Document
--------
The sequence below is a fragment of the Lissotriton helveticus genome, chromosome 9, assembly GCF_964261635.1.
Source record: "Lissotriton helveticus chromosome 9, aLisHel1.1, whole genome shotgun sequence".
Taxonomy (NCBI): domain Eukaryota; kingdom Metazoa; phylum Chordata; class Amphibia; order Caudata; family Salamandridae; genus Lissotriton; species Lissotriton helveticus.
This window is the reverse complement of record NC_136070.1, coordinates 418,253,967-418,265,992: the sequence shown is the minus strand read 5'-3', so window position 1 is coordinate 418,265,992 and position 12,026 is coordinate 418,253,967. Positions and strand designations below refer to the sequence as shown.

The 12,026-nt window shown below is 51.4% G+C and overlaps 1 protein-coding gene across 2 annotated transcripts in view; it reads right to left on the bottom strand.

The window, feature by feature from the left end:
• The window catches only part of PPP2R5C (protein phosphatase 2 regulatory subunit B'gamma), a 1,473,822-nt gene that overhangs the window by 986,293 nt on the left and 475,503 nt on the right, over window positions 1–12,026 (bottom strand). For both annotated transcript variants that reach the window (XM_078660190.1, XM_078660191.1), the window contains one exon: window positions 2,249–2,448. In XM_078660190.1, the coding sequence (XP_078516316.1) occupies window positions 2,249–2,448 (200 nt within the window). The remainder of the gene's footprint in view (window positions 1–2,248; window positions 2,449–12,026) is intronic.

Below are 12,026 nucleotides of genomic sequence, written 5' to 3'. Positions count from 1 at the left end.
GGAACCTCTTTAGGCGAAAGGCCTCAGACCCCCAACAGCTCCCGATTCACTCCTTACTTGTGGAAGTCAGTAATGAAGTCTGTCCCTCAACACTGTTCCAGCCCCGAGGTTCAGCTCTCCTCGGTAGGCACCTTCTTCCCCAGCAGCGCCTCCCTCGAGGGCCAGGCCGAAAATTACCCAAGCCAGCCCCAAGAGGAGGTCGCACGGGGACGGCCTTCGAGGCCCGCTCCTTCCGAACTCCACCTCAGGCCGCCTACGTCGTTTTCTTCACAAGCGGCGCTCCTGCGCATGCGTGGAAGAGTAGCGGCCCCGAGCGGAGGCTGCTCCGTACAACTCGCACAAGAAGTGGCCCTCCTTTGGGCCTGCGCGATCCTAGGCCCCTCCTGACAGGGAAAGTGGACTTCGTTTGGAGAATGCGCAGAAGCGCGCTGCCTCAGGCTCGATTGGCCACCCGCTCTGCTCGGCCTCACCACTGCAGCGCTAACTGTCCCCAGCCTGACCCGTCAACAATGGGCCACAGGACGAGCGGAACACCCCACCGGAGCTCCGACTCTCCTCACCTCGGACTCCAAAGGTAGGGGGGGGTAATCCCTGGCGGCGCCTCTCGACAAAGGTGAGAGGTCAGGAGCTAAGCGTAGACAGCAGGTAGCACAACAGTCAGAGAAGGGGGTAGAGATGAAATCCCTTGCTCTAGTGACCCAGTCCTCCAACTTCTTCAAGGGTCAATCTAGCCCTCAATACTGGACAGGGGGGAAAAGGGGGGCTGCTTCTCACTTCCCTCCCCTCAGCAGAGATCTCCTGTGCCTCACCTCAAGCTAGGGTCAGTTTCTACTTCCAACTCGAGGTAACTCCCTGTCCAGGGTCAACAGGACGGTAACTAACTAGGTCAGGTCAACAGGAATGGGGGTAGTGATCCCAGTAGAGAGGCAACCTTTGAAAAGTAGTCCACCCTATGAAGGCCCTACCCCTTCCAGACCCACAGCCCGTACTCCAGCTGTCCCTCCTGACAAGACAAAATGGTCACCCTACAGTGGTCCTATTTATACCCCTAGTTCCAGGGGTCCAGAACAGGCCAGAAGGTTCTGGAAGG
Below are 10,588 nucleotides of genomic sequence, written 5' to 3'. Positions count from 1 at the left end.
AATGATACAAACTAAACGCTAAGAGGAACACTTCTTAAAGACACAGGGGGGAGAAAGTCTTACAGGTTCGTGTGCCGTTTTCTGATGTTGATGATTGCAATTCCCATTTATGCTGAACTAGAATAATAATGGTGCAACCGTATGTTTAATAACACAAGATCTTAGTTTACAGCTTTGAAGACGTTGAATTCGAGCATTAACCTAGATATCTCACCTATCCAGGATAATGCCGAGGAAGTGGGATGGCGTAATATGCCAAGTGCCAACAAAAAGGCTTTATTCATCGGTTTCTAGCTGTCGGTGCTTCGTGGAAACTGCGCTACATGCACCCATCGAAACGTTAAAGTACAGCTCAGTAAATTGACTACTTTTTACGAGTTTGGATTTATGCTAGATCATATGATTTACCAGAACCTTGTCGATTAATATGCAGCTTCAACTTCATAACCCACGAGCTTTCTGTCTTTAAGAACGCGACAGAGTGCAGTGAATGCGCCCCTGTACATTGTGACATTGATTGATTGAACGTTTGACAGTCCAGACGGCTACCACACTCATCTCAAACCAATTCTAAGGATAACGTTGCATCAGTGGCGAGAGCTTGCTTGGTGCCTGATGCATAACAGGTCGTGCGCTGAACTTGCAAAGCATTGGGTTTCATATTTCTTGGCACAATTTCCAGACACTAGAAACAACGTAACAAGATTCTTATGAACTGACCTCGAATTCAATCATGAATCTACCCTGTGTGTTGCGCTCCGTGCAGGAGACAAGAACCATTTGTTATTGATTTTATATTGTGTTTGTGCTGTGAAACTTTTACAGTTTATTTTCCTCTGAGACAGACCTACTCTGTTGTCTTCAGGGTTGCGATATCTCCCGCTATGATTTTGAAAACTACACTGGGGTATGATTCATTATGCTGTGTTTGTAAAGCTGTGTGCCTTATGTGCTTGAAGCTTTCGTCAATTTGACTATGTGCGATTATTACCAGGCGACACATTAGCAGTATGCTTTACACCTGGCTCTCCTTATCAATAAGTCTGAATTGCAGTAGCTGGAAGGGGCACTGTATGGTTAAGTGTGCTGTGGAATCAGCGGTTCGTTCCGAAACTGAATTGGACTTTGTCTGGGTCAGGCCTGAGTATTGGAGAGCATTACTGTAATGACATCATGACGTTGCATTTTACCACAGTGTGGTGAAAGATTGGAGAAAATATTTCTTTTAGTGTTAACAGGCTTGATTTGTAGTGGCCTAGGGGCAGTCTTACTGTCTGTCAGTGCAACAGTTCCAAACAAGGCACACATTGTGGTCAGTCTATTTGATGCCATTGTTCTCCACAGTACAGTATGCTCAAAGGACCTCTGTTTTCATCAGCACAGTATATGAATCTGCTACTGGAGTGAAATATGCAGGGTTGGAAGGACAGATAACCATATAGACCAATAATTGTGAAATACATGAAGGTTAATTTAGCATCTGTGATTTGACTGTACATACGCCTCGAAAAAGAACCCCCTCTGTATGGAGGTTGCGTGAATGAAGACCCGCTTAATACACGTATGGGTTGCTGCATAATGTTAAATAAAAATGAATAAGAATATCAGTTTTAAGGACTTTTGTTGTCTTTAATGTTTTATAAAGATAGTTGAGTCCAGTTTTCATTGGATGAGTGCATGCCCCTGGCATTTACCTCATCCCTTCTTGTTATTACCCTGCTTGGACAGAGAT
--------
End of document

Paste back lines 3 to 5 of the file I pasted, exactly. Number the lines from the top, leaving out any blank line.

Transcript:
Taxonomy (NCBI): domain Eukaryota; kingdom Metazoa; phylum Chordata; class Amphibia; order Caudata; family Salamandridae; genus Lissotriton; species Lissotriton helveticus.
This window is the reverse complement of record NC_136070.1, coordinates 418,253,967-418,265,992: the sequence shown is the minus strand read 5'-3', so window position 1 is coordinate 418,265,992 and position 12,026 is coordinate 418,253,967. Positions and strand designations below refer to the sequence as shown.

The 12,026-nt window shown below is 51.4% G+C and overlaps 1 protein-coding gene across 2 annotated transcripts in view; it reads right to left on the bottom strand.